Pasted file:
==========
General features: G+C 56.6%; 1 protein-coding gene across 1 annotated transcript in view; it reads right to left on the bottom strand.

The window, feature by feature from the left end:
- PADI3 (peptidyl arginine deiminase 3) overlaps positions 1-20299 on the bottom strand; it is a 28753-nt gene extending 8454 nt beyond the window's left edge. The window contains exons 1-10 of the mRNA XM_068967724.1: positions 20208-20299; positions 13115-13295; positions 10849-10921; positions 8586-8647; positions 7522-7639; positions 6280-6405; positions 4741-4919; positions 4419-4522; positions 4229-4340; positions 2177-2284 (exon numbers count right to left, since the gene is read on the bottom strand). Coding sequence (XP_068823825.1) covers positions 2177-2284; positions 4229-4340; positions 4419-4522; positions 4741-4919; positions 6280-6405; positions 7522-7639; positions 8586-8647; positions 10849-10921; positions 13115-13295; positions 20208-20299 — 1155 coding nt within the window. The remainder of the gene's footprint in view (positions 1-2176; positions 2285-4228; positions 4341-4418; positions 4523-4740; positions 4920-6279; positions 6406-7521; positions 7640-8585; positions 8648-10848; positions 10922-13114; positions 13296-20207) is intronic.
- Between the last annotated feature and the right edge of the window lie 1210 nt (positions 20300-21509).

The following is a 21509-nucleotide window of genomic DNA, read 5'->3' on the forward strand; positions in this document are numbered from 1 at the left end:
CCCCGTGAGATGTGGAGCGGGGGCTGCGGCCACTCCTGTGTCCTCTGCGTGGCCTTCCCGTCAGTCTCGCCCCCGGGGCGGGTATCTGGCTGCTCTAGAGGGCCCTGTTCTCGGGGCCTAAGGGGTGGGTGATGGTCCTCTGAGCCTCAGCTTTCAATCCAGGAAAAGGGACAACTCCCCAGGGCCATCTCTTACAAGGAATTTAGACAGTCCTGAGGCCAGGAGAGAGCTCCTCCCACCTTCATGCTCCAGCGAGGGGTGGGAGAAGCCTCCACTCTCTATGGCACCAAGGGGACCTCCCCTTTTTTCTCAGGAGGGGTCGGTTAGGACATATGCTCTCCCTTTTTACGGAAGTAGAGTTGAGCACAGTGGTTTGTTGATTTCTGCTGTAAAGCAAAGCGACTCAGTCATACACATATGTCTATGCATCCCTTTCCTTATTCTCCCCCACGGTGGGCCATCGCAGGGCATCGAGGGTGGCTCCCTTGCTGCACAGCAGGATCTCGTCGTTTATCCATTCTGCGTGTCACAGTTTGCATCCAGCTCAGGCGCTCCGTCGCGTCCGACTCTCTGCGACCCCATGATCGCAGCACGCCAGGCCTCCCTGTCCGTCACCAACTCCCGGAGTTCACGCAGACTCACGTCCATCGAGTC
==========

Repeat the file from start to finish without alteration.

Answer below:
General features: G+C 56.6%; 1 protein-coding gene across 1 annotated transcript in view; it reads right to left on the bottom strand.

The window, feature by feature from the left end:
- PADI3 (peptidyl arginine deiminase 3) overlaps positions 1-20299 on the bottom strand; it is a 28753-nt gene extending 8454 nt beyond the window's left edge. The window contains exons 1-10 of the mRNA XM_068967724.1: positions 20208-20299; positions 13115-13295; positions 10849-10921; positions 8586-8647; positions 7522-7639; positions 6280-6405; positions 4741-4919; positions 4419-4522; positions 4229-4340; positions 2177-2284 (exon numbers count right to left, since the gene is read on the bottom strand). Coding sequence (XP_068823825.1) covers positions 2177-2284; positions 4229-4340; positions 4419-4522; positions 4741-4919; positions 6280-6405; positions 7522-7639; positions 8586-8647; positions 10849-10921; positions 13115-13295; positions 20208-20299 — 1155 coding nt within the window. The remainder of the gene's footprint in view (positions 1-2176; positions 2285-4228; positions 4341-4418; positions 4523-4740; positions 4920-6279; positions 6406-7521; positions 7640-8585; positions 8648-10848; positions 10922-13114; positions 13296-20207) is intronic.
- Between the last annotated feature and the right edge of the window lie 1210 nt (positions 20300-21509).

The following is a 21509-nucleotide window of genomic DNA, read 5'->3' on the forward strand; positions in this document are numbered from 1 at the left end:
CCCCGTGAGATGTGGAGCGGGGGCTGCGGCCACTCCTGTGTCCTCTGCGTGGCCTTCCCGTCAGTCTCGCCCCCGGGGCGGGTATCTGGCTGCTCTAGAGGGCCCTGTTCTCGGGGCCTAAGGGGTGGGTGATGGTCCTCTGAGCCTCAGCTTTCAATCCAGGAAAAGGGACAACTCCCCAGGGCCATCTCTTACAAGGAATTTAGACAGTCCTGAGGCCAGGAGAGAGCTCCTCCCACCTTCATGCTCCAGCGAGGGGTGGGAGAAGCCTCCACTCTCTATGGCACCAAGGGGACCTCCCCTTTTTTCTCAGGAGGGGTCGGTTAGGACATATGCTCTCCCTTTTTACGGAAGTAGAGTTGAGCACAGTGGTTTGTTGATTTCTGCTGTAAAGCAAAGCGACTCAGTCATACACATATGTCTATGCATCCCTTTCCTTATTCTCCCCCACGGTGGGCCATCGCAGGGCATCGAGGGTGGCTCCCTTGCTGCACAGCAGGATCTCGTCGTTTATCCATTCTGCGTGTCACAGTTTGCATCCAGCTCAGGCGCTCCGTCGCGTCCGACTCTCTGCGACCCCATGATCGCAGCACGCCAGGCCTCCCTGTCCGTCACCAACTCCCGGAGTTCACGCAGACTCACGTCCATCGAGTC